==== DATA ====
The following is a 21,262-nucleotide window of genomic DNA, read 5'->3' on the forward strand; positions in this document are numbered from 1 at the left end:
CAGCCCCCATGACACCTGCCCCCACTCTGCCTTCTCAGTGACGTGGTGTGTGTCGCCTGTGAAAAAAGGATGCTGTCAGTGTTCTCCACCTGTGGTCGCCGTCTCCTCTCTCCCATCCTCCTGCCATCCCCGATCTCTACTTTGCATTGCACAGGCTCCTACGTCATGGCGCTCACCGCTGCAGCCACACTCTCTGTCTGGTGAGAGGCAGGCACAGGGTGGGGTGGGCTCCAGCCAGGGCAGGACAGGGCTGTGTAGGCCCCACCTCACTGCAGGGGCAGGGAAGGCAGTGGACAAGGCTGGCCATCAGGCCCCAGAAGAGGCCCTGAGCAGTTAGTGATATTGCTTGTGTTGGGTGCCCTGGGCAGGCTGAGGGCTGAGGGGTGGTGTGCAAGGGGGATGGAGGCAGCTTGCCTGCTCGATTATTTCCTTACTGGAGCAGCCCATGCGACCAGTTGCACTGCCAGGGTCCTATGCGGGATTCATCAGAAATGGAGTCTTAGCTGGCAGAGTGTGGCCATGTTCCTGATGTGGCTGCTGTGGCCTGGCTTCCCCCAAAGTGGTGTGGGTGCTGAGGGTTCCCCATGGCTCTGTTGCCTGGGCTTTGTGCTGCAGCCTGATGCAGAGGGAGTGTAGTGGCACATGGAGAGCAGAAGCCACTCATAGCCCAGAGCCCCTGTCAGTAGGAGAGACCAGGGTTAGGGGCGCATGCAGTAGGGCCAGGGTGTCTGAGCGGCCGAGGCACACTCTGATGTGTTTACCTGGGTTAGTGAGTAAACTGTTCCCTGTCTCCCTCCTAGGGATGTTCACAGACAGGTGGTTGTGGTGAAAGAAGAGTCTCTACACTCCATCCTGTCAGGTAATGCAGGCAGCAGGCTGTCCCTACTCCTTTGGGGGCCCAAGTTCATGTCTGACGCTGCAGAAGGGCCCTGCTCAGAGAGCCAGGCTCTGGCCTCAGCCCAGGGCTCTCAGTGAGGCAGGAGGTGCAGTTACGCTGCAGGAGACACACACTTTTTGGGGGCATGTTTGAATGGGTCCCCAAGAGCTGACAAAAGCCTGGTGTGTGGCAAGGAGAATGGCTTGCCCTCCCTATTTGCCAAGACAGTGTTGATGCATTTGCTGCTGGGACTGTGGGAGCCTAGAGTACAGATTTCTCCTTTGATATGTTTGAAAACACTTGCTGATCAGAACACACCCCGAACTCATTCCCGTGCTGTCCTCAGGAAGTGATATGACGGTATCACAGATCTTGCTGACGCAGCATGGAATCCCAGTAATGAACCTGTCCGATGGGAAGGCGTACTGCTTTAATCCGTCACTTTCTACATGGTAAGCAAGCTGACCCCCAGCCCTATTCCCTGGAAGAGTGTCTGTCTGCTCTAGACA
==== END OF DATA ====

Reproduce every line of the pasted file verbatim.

The following is a 21,262-nucleotide window of genomic DNA, read 5'->3' on the forward strand; positions in this document are numbered from 1 at the left end:
CAGCCCCCATGACACCTGCCCCCACTCTGCCTTCTCAGTGACGTGGTGTGTGTCGCCTGTGAAAAAAGGATGCTGTCAGTGTTCTCCACCTGTGGTCGCCGTCTCCTCTCTCCCATCCTCCTGCCATCCCCGATCTCTACTTTGCATTGCACAGGCTCCTACGTCATGGCGCTCACCGCTGCAGCCACACTCTCTGTCTGGTGAGAGGCAGGCACAGGGTGGGGTGGGCTCCAGCCAGGGCAGGACAGGGCTGTGTAGGCCCCACCTCACTGCAGGGGCAGGGAAGGCAGTGGACAAGGCTGGCCATCAGGCCCCAGAAGAGGCCCTGAGCAGTTAGTGATATTGCTTGTGTTGGGTGCCCTGGGCAGGCTGAGGGCTGAGGGGTGGTGTGCAAGGGGGATGGAGGCAGCTTGCCTGCTCGATTATTTCCTTACTGGAGCAGCCCATGCGACCAGTTGCACTGCCAGGGTCCTATGCGGGATTCATCAGAAATGGAGTCTTAGCTGGCAGAGTGTGGCCATGTTCCTGATGTGGCTGCTGTGGCCTGGCTTCCCCCAAAGTGGTGTGGGTGCTGAGGGTTCCCCATGGCTCTGTTGCCTGGGCTTTGTGCTGCAGCCTGATGCAGAGGGAGTGTAGTGGCACATGGAGAGCAGAAGCCACTCATAGCCCAGAGCCCCTGTCAGTAGGAGAGACCAGGGTTAGGGGCGCATGCAGTAGGGCCAGGGTGTCTGAGCGGCCGAGGCACACTCTGATGTGTTTACCTGGGTTAGTGAGTAAACTGTTCCCTGTCTCCCTCCTAGGGATGTTCACAGACAGGTGGTTGTGGTGAAAGAAGAGTCTCTACACTCCATCCTGTCAGGTAATGCAGGCAGCAGGCTGTCCCTACTCCTTTGGGGGCCCAAGTTCATGTCTGACGCTGCAGAAGGGCCCTGCTCAGAGAGCCAGGCTCTGGCCTCAGCCCAGGGCTCTCAGTGAGGCAGGAGGTGCAGTTACGCTGCAGGAGACACACACTTTTTGGGGGCATGTTTGAATGGGTCCCCAAGAGCTGACAAAAGCCTGGTGTGTGGCAAGGAGAATGGCTTGCCCTCCCTATTTGCCAAGACAGTGTTGATGCATTTGCTGCTGGGACTGTGGGAGCCTAGAGTACAGATTTCTCCTTTGATATGTTTGAAAACACTTGCTGATCAGAACACACCCCGAACTCATTCCCGTGCTGTCCTCAGGAAGTGATATGACGGTATCACAGATCTTGCTGACGCAGCATGGAATCCCAGTAATGAACCTGTCCGATGGGAAGGCGTACTGCTTTAATCCGTCACTTTCTACATGGTAAGCAAGCTGACCCCCAGCCCTATTCCCTGGAAGAGTGTCTGTCTGCTCTAGACA